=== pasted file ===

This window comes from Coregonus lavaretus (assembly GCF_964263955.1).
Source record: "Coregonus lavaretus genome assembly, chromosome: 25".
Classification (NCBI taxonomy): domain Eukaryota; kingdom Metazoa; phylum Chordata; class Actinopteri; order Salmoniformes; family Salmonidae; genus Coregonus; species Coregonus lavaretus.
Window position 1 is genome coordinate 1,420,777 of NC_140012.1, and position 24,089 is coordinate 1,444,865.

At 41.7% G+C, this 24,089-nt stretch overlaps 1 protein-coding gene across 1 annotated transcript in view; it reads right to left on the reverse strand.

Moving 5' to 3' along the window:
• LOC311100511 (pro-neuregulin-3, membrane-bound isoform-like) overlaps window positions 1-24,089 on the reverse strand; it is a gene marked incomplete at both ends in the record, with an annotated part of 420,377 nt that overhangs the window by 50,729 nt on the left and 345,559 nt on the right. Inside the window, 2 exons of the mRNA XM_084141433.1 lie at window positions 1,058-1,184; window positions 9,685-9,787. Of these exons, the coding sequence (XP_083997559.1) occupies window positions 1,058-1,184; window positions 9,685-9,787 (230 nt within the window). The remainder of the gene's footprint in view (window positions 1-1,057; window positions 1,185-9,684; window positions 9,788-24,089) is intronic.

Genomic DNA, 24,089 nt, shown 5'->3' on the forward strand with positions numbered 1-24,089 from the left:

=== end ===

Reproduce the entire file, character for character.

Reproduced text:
This window comes from Coregonus lavaretus (assembly GCF_964263955.1).
Source record: "Coregonus lavaretus genome assembly, chromosome: 25".
Classification (NCBI taxonomy): domain Eukaryota; kingdom Metazoa; phylum Chordata; class Actinopteri; order Salmoniformes; family Salmonidae; genus Coregonus; species Coregonus lavaretus.
Window position 1 is genome coordinate 1,420,777 of NC_140012.1, and position 24,089 is coordinate 1,444,865.

At 41.7% G+C, this 24,089-nt stretch overlaps 1 protein-coding gene across 1 annotated transcript in view; it reads right to left on the reverse strand.

Moving 5' to 3' along the window:
• LOC311100511 (pro-neuregulin-3, membrane-bound isoform-like) overlaps window positions 1-24,089 on the reverse strand; it is a gene marked incomplete at both ends in the record, with an annotated part of 420,377 nt that overhangs the window by 50,729 nt on the left and 345,559 nt on the right. Inside the window, 2 exons of the mRNA XM_084141433.1 lie at window positions 1,058-1,184; window positions 9,685-9,787. Of these exons, the coding sequence (XP_083997559.1) occupies window positions 1,058-1,184; window positions 9,685-9,787 (230 nt within the window). The remainder of the gene's footprint in view (window positions 1-1,057; window positions 1,185-9,684; window positions 9,788-24,089) is intronic.

Genomic DNA, 24,089 nt, shown 5'->3' on the forward strand with positions numbered 1-24,089 from the left: